It was Day 6 of our South Dakota Road Trip. That morning, we checked out of Airbnb in Hill City, SD, drove to Cheyenne Crossing for a delicious breakfast (Foodie Travelers, check out Restaurant Roundup for a detailed review of Cheyenne Crossing). Then, we headed to Lead, SD to visit the Black Hills Mining Museum. We enjoyed our time at the museum so much that Buddy and I are sharing the Top 3 reasons you should visit the Black Hills Mining Museum.
This is not a paid promotion. We are writing this blog because we really enjoyed this museum. All views and opinions expressed here are our own. All photos are our own and remain the copyright of MPA Project Travels.
The Black Hills Mining Museum is located at 323 W. Main St U.S. 85 in Lead, South Dakota. The Museum is open May-September and in the winter by reservation only. There is ample free street parking near the museum. Parking was easy to find on a Wednesday in July. We parked only a few steps from the museum’s entrance, which was especially helpful because it was raining when we arrived!
Top 3 Reasons You Should Visit the Black Hills Mining Museum
1. The Guided Simulated Mine Tour
If you like learning about the history of the places you visit while on vacation, the Black Hills Mining Museum Guided Simulated Mine Tour is for you! On this tour, you will hear many stories about the history and people of the Lead community. The stories are shared by a local with personal ties to the mine. We highly recommend the Guided Simulated Mine Tour when you visit the Black Hills Mining Museum.
The Black Hills Mining Museum has two options for admission. 1) the Main Floor Museum 2) the Main Floor Museum + a 45- minute Guided Simulated Mine Tour. We opted for the Guided Simulated Mine Tour and hands down, it was the best part of the museum.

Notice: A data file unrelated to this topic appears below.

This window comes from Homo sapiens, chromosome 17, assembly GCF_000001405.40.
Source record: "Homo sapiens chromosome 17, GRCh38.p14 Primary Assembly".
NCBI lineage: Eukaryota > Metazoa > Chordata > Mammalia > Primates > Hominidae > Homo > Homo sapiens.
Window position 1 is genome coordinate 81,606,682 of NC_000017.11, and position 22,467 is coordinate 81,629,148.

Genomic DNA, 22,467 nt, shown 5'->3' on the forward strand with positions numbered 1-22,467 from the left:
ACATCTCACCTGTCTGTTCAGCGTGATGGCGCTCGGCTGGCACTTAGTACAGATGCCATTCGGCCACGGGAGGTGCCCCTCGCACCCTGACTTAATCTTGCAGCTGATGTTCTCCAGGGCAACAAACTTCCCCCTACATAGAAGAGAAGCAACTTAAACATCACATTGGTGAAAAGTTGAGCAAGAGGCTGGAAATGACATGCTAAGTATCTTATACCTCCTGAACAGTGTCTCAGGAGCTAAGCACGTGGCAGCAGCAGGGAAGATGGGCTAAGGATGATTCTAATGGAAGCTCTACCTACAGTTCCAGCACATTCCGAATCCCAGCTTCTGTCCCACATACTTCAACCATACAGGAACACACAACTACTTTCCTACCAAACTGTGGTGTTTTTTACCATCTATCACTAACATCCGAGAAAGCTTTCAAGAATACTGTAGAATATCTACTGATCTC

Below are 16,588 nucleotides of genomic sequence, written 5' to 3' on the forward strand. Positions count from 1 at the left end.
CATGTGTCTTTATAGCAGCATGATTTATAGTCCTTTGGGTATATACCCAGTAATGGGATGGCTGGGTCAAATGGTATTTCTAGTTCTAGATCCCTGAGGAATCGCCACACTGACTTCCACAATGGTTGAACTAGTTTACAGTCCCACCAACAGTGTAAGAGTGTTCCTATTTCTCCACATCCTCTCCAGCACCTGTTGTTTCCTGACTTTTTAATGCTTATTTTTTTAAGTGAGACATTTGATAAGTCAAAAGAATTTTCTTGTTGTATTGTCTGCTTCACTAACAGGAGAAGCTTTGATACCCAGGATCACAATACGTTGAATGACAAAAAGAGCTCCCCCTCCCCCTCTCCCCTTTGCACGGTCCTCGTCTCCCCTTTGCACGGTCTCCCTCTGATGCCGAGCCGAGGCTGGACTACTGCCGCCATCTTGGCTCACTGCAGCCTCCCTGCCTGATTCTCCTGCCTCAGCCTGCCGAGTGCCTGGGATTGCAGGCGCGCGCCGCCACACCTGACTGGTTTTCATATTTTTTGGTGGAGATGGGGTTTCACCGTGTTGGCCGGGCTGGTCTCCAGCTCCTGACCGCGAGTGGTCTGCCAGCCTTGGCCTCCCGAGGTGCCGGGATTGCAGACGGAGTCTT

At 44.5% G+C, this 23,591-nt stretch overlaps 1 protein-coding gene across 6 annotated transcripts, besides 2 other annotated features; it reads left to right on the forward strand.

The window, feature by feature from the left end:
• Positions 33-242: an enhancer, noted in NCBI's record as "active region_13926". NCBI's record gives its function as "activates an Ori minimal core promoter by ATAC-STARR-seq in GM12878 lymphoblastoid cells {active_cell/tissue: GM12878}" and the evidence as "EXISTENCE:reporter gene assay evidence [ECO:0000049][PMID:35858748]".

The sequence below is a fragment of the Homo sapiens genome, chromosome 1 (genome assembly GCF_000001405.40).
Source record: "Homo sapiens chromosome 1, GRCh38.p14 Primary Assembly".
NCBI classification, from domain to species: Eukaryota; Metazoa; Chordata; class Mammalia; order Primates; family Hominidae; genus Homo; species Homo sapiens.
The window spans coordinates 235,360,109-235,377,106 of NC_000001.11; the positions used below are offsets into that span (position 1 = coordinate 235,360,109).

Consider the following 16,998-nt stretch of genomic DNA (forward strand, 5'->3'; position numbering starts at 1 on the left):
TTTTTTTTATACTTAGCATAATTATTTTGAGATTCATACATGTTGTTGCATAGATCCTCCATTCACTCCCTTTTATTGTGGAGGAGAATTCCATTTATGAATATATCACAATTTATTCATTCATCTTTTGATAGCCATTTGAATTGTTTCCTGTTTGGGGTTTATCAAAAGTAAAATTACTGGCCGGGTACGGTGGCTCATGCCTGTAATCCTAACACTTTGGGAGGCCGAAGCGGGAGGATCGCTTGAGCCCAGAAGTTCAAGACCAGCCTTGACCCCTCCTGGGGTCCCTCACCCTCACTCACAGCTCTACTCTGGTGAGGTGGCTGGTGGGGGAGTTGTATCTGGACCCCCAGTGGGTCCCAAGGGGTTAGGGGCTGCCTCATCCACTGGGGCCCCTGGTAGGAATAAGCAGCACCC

Deidra, our tour guide, was absolutely incredible. Not only was she knowledgeable about the history of the mine and the museum. But she also had personal and family connections to the mine that she shared with us. Her father, grandfather, husband, and in-laws were all miners. Deidra shared their stories while on the mine tour. She noted specific details like where they worked in the mine when showing a drawing of the mine’s lay out. Or what they used for work when showing us a collection of former equipment from the mine.
Diedra also shared that she went to high school with one of the first women miners. This story came up on the tour when she was sharing a replica of the mine’s red wagon.
Diedra was truly an incredible tour guide. Her willingness to share stories from her family and community made the tour extra special. She truly knew the subject matter from experience. It was a joy to hear these firsthand stories.
Another incredible aspect of this tour was that the tour group itself was small. On the tour there was a grand total of 6 people, including Diedra. And we were the only tour group in the simulated mine at the time. This made for a much more intimate tour. It was easy to see everything, and it was much easier to ask questions.
Buddy says “I loved the simulated in person mine experience and tour.”
2. All things Local